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What is a Benefit Allowance?

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  • Written By: Mary McMahon
  • Edited By: Kristen Osborne
  • Last Modified Date: 29 November 2016
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A benefit allowance is an amount of money released to people under the terms of a benefits plan. Benefits plans can work in a number of ways, ranging from plans where the money needs to be used for specific purposes to plans allowing people to receive payments they can use in the way they see fit. When a benefits plan is originated, the benefit allowance is discussed in the enrollment paperwork and people have an opportunity to ask questions about how benefits are determined.

In the case of benefits plans administered for citizens by the government, like retirement pensions and disability benefits, the benefit allowance is usually based on a combination of factors. Work history is important, as is the cost of living. The level of impairment involved may also be considered, in the case of things like disability benefits, with people who need more support receiving more benefits to help them afford it.

Benefit allowances originating in things like employee benefits, life insurance plans, and related benefits plans can vary widely. The amount paid into the plan is usually a factor, as are the specific terms of the plan. People may need to wait for a period of time to elapse before they can receive benefits, and the benefits may be adjusted in response to how long people have been paying into the plan and how many years of service they have with a given company.

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In addition to receiving disclosures about the benefit allowance at the time people join benefits plans, people can also request statements at any time with a review of their benefits under the plan. The statement can be used in financial planning and people can also discuss the terms of the statement with an agent of the benefits plan if it seems that the benefits will no longer meet their needs. For example, a person might want to increase the size of a life insurance policy, or get better medical coverage.

Some employers provide their employees with flexible benefits in the form of a benefits plan where employees receive a benefit allowance and decide how they want to apply it. Rather than signing up employees with specific health insurance providers and other benefits plans, the employer gives funds to the employees, up to a certain amount, and allows them to spend the money in the way they think is most effective and suited to their needs. This is often done to avoid complaints about rigid benefits plans or gaps in benefits created by poorly administered plans.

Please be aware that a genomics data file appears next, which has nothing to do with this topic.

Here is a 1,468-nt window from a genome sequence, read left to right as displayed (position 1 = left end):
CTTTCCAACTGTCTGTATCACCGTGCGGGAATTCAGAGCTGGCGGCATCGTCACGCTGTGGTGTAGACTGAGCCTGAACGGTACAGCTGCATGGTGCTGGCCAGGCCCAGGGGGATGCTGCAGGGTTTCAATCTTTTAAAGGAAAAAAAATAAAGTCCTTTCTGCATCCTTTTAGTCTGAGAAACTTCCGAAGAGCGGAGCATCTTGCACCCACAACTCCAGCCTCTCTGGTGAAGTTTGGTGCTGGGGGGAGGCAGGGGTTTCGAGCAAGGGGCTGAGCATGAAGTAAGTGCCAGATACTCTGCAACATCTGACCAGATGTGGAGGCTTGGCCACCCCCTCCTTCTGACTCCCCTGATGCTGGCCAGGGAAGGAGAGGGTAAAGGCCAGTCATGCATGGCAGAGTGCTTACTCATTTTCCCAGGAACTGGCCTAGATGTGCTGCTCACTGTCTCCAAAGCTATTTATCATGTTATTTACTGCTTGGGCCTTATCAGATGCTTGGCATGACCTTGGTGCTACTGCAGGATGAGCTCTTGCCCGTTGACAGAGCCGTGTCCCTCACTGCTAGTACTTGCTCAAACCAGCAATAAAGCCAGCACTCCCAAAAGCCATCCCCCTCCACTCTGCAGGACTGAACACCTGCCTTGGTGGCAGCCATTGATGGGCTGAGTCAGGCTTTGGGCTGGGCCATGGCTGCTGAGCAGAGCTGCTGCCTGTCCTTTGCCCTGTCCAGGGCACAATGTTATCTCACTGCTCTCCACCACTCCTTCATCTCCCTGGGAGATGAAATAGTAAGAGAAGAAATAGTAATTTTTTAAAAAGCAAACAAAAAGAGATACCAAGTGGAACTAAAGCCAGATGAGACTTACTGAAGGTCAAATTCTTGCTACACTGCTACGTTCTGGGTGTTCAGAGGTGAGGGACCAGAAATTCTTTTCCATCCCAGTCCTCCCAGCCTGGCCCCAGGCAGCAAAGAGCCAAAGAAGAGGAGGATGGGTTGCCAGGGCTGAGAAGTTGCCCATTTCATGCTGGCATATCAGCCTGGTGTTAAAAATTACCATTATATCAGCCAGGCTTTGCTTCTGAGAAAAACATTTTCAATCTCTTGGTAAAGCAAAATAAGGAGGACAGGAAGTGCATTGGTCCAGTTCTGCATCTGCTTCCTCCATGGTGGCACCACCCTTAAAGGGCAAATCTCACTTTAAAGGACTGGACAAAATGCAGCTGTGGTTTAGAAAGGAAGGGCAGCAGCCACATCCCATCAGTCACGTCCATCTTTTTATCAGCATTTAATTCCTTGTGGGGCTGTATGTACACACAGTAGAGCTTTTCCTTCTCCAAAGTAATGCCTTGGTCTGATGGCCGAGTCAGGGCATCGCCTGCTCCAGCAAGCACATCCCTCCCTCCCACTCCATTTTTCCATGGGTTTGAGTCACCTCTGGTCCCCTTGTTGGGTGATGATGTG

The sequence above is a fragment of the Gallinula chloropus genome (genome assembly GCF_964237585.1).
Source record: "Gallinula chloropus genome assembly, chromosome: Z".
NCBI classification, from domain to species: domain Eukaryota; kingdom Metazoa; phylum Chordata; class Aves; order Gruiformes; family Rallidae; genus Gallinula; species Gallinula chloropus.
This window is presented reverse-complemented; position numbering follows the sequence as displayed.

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golf07
Post 4

I have never had a flexible benefit allowance where I was given money to use as I saw fit. I wonder how many companies actually do this as they would be giving up some control by doing it this way.

I also think it would tempting for people to spend the money on other things instead of what was specifically needed. Another problem I see with this is that many people feel overwhelmed and confused by all the choices there are when it comes to benefits like this.

It is a lot easier and more convenient for many people if the company just makes the choices for them and all they have to do is receive the benefits given to them.

John57
Post 3

After our kids were grown, we asked for a copy of our benefit allowance so we could see exactly what we were getting. This is probably something we should have done sooner than we actually did.

I think it is good to review this statement from time to time as you might want to make changes as your family grows and changes. Because of some specific health problems, we elected to purchase some supplemental health insurance ourselves.

When this is combined with the benefit we receive from the company, we have a lot more coverage and don't have to come up with so much money for extra medical expenses.

Mykol
Post 2

I used to work in the personnel department of an insurance company so am familiar with how a benefit allowance works. A good benefit allowance is something that many people look for when they are looking for a job.

If the company offers a generous benefit allowance, an employee can actually look at this as money saved, even though they don't actually see it or have to report it.

If we hire an employee and pay them $50,000 a year and they have also have a generous benefit allowance, it cost the company much more than $50,000 to keep that employee year after year.

sunshined
Post 1

With every company I have ever worked for that provided a benefit plan, I have had to wait a minimum of 90 days before the plan went into effect. For some companies it was 6 months, which seems like a long time.

Years ago I was hospitalized for an emergency surgery and had not been at my job long enough to receive the medical insurance benefits. I was only lacking a couple of weeks, but the company still would not pay because I had not met the qualifications to receive the insurance benefit.

I was pretty frustrated by that, but since then have learned to make sure I am somehow covered by insurance when I am between jobs.

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